The National Organization for Women is extending its boycott of Utah in protest of the country's
most restrictive abortion law, NOW president Molly Yard said Saturday - it has launched a campaign to torpedo the state's Olympics bid.Salt Lake City is in the final running for the 1998 Winter Olympics, and Yard told a convention of about 100 members of the Utah NOW that the group is writing to the International Olympics Committee in an attempt to derail the bid. The convention was held in the Salt Lake County Commission Chambers, 2001 S. State.
"We will of course be pushing the Utah boycott because you have the worst law in the continental United States," Yard said. Already, according to conference-goers, conventions in Utah have been canceled because of the national boycott.
She quoted a report that one criterion used by the IOC to select host cities for the Olympic games is, "Can you guarantee there will be no demonstrations?" At this, the audience guffawed.
NOW is writing to the committee, saying, "There will undoubt
edly be demonstrations," she said.
Yard also predicted other mass demonstrations if things go against the organization's positions. "When and if the Supreme Court takes up the (abortion) cases that are coming - and they're coming . . . we'll send out a call, and we want 1 million of you in Washington saying to the Supreme Court, `Don't you dare, don't you dare.' "
Two Salt Lake County deputy sheriffs stood in the commission chambers, surveying the audience. Apparently they were pres-ent because, according to a Salt Lake County Sheriff's Office report, a caller had phoned NOW's office at 3300 S. 700 East, saying that Yard would not be safe when she went to the conference, that she wouldn't be able to get to the conference.When people try to force restrictive abortion laws on others, laws that amount to an exercise in forcing religious views on others, Yard said, it is "indeed a battle for the very basis and freedom of this country . . .
"This is no little thing that is going on in this country. This is a fundamental battle for freedom! Freedom for women." The audience applauded at that.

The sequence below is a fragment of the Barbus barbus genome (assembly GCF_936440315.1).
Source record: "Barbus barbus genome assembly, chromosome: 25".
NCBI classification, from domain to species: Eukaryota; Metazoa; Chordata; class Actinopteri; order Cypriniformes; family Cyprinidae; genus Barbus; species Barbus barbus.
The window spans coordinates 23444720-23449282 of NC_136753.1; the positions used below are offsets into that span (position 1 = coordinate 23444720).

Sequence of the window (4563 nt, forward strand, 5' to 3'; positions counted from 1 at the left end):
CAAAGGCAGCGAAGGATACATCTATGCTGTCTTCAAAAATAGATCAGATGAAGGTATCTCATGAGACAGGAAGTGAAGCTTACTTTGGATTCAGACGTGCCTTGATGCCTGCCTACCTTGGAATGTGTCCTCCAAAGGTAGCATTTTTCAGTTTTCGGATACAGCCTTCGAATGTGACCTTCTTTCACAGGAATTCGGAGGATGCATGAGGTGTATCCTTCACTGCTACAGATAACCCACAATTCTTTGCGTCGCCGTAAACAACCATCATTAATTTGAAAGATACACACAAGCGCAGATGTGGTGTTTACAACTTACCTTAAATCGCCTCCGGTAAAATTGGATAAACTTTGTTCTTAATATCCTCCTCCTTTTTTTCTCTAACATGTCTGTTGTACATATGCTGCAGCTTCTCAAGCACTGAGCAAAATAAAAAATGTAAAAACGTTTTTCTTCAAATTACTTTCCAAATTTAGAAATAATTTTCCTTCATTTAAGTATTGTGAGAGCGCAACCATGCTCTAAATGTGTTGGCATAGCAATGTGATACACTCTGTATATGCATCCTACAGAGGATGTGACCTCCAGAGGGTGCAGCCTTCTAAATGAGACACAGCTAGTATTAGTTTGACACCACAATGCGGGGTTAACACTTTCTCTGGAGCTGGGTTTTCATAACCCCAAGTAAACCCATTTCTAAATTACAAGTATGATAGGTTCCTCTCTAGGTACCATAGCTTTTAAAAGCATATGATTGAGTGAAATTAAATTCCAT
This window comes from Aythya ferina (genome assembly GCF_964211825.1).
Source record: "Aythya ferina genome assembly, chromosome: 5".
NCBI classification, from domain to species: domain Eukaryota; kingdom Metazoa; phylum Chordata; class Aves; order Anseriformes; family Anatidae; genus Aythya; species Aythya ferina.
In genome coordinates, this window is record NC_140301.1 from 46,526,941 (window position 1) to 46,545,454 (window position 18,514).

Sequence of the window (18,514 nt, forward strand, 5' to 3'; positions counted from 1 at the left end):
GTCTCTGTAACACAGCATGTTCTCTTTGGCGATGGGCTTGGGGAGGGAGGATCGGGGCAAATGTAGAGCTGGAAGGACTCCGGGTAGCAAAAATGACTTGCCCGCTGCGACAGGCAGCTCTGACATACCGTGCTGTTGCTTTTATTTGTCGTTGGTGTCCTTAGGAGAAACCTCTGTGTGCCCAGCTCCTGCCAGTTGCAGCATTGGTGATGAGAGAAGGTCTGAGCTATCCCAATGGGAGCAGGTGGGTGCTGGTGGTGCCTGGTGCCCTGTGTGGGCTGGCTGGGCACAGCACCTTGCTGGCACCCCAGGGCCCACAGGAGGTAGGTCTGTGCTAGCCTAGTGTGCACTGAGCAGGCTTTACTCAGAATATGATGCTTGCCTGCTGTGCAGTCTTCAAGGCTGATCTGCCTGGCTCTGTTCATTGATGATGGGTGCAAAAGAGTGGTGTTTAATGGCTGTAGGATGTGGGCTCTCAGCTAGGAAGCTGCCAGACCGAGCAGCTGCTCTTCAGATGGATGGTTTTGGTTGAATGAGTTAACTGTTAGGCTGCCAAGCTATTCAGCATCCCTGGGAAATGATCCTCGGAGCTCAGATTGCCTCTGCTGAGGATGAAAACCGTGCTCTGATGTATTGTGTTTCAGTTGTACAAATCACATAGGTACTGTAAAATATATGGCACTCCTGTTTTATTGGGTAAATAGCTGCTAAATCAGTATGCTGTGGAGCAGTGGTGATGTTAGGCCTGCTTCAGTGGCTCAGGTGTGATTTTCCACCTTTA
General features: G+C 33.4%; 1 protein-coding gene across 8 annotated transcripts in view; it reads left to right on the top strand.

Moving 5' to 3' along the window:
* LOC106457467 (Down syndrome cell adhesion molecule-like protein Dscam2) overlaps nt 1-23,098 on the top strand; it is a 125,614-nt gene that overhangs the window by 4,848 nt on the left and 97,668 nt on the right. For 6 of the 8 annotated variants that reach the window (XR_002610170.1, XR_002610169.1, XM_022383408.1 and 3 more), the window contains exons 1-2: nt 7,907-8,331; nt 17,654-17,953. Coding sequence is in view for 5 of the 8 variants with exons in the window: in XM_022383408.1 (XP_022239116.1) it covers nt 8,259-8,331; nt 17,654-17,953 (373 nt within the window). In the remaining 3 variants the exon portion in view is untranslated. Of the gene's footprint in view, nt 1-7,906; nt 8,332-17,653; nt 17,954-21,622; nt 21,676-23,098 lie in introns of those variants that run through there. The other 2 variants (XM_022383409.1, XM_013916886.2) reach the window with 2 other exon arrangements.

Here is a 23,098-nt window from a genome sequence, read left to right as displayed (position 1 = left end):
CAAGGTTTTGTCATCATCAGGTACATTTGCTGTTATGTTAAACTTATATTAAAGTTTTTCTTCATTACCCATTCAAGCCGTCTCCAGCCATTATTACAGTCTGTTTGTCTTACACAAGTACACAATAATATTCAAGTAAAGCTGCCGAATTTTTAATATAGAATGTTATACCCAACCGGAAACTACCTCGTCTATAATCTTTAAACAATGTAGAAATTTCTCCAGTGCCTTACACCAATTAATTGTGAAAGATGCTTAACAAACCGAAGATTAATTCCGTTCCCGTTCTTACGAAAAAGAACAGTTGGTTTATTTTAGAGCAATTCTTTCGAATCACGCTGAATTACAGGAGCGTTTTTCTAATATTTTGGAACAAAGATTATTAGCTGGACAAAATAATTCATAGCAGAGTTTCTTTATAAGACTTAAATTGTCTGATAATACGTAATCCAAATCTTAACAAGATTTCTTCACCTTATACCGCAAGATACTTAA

The new abortion law will force Utah women to get illegal "back-alley" abortions, she said.
"We're calling Utah the back-alley state, because that's what it is now."
The law won't stop abortions, Yard added. "What it will mean is that women will die, because illegal abortions are very unsafe. That crowd (the anti-abortion group) couldn't care less about the women's lives that they are putting on the line."
Rebecca Elliott, coordinator of the Utah NOW, said the convention's slogan "Pro-Choice, Pro-Life, Pro-Justice" reflects the idea that NOW's position is "the only pro-life position," because women need choices in their lives.
Lynne Tempest, editor of Network Magazine, said, "I would like to applaud NOW for keeping Utah's restrictive abortion issue in the headlines . . . Our governor and legislators are lying when they say they passed this legislation to protect human lives. We know better."
She said the restrictive abortion bill really was passed to "punish women" for being independent. People attended the conference to figure out how to repeal this "dangerous" and "abominable" abortion law, she said.
With a special legislative session five days away, she passed out hundreds of sheets of paper, pens, stamped envelopes and lists of legislators' addresses, then asked the audience to "bombard our legislators with letters, telephone calls."
Tempest announced that was the start of a grass-roots movement to repeal the law and said it wouldn't stop until the law was removed. "Call 10 more people tonight and get them to write 10 more letters," she said.